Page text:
Next Vaccination Challenge: Getting Enough of Us Vaccinated to Throw Away the Masks

THE DOCTOR IS IN--For months now, I've inquired and urged my grocery store clerks and managers to push for their vaccinations.

Arguably, they deserved vaccination as essential workers as much as medical professionals. Now that they can get it (hooray!), I'm learning that many don't want it (or are just hesitant) as do many of my nurses in my workplaces. 

As I stated in my last CityWatch article, I am NOT a big fan of the masks and social distancing as a shared patriotic, wonderful thing to be virtue-signaling about.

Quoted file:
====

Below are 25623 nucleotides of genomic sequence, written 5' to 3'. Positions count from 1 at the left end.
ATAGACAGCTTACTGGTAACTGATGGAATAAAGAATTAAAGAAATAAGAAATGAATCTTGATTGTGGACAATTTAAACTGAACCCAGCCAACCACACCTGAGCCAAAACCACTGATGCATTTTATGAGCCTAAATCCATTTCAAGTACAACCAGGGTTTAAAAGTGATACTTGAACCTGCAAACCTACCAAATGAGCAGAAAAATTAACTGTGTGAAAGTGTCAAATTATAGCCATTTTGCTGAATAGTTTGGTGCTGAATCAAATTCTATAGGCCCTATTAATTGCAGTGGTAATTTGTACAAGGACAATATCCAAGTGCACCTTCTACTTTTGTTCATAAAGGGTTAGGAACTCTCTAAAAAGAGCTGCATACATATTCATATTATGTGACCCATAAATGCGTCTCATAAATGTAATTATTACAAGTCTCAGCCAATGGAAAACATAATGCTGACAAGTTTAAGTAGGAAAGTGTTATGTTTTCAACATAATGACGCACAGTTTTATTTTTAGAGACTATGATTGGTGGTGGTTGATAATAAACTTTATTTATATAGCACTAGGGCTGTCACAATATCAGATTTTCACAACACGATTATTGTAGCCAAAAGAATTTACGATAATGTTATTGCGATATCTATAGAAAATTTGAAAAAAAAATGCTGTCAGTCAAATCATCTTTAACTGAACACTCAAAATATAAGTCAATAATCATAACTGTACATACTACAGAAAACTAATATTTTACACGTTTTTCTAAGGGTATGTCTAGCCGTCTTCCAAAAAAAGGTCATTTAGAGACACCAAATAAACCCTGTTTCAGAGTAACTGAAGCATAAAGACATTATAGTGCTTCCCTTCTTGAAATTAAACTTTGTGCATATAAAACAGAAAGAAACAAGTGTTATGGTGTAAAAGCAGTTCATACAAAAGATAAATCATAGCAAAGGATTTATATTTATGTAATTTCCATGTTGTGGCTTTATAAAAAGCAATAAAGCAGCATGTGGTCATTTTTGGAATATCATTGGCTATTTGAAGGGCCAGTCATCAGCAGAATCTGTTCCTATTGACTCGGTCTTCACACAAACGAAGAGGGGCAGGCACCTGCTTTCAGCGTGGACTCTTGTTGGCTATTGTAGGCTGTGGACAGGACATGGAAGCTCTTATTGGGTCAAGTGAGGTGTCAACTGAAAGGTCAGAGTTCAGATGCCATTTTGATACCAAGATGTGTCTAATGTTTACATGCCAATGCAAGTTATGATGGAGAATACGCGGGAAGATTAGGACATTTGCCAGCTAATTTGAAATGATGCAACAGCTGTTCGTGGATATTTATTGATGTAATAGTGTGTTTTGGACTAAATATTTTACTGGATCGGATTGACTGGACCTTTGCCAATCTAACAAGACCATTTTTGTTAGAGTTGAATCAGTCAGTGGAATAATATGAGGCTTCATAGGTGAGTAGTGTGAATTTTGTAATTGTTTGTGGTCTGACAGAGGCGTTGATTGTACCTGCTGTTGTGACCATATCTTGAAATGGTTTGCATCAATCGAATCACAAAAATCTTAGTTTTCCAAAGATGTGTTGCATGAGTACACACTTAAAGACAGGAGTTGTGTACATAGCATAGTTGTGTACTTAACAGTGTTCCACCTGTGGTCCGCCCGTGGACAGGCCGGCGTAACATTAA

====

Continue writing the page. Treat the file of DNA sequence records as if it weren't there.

This has been about survival, and as a physician I'm still damned pissed off at how this virus was thrown upon us...and without a good explanation of the origin of something that DESERVES an explanation as much as it deserves a cure, as Politico notes. 

But the bottom line is that I don't want anyone to die or suffer long-term disablement, and I've known enough patients and fellow health care workers who've caught COVID-19, and/or who have relatives who suffered and died from this virus to lose focus on our main goal:  


But, as aforementioned, the virus, science, and economics all really don't give a damn about my individual or our collective sentiments.  The fact is that too many of us did NOT do the right thing, and too many of us let our emotions lead to too much lockdown efforts (especially among those whose financial survival wasn't really affected too much by the pandemic), and too many of us used too little lockdown precautions.